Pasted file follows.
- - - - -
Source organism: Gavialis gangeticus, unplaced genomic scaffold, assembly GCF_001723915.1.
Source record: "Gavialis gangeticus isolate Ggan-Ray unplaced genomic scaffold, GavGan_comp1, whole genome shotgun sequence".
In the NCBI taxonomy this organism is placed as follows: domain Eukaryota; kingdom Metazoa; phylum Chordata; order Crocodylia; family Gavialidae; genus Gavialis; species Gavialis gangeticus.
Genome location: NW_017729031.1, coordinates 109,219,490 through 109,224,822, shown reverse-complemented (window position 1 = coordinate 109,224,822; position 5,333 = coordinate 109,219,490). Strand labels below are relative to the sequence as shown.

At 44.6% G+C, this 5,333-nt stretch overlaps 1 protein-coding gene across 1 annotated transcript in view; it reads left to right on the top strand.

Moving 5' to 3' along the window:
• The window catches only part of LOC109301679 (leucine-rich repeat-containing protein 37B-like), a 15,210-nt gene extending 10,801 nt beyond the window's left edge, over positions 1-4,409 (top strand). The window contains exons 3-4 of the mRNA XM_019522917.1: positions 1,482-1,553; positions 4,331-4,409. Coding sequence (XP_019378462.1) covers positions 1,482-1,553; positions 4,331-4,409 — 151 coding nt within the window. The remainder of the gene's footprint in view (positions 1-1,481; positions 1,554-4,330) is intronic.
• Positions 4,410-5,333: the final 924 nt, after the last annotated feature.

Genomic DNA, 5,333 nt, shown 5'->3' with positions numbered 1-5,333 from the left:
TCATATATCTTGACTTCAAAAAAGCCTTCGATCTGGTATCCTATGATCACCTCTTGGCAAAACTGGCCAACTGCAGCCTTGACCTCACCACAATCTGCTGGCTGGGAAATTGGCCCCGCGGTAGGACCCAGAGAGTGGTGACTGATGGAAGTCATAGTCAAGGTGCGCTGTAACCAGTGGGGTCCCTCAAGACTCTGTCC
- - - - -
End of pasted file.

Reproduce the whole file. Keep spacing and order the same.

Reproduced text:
Source organism: Gavialis gangeticus, unplaced genomic scaffold, assembly GCF_001723915.1.
Source record: "Gavialis gangeticus isolate Ggan-Ray unplaced genomic scaffold, GavGan_comp1, whole genome shotgun sequence".
In the NCBI taxonomy this organism is placed as follows: domain Eukaryota; kingdom Metazoa; phylum Chordata; order Crocodylia; family Gavialidae; genus Gavialis; species Gavialis gangeticus.
Genome location: NW_017729031.1, coordinates 109,219,490 through 109,224,822, shown reverse-complemented (window position 1 = coordinate 109,224,822; position 5,333 = coordinate 109,219,490). Strand labels below are relative to the sequence as shown.

At 44.6% G+C, this 5,333-nt stretch overlaps 1 protein-coding gene across 1 annotated transcript in view; it reads left to right on the top strand.

Moving 5' to 3' along the window:
• The window catches only part of LOC109301679 (leucine-rich repeat-containing protein 37B-like), a 15,210-nt gene extending 10,801 nt beyond the window's left edge, over positions 1-4,409 (top strand). The window contains exons 3-4 of the mRNA XM_019522917.1: positions 1,482-1,553; positions 4,331-4,409. Coding sequence (XP_019378462.1) covers positions 1,482-1,553; positions 4,331-4,409 — 151 coding nt within the window. The remainder of the gene's footprint in view (positions 1-1,481; positions 1,554-4,330) is intronic.
• Positions 4,410-5,333: the final 924 nt, after the last annotated feature.

Genomic DNA, 5,333 nt, shown 5'->3' with positions numbered 1-5,333 from the left:
TCATATATCTTGACTTCAAAAAAGCCTTCGATCTGGTATCCTATGATCACCTCTTGGCAAAACTGGCCAACTGCAGCCTTGACCTCACCACAATCTGCTGGCTGGGAAATTGGCCCCGCGGTAGGACCCAGAGAGTGGTGACTGATGGAAGTCATAGTCAAGGTGCGCTGTAACCAGTGGGGTCCCTCAAGACTCTGTCC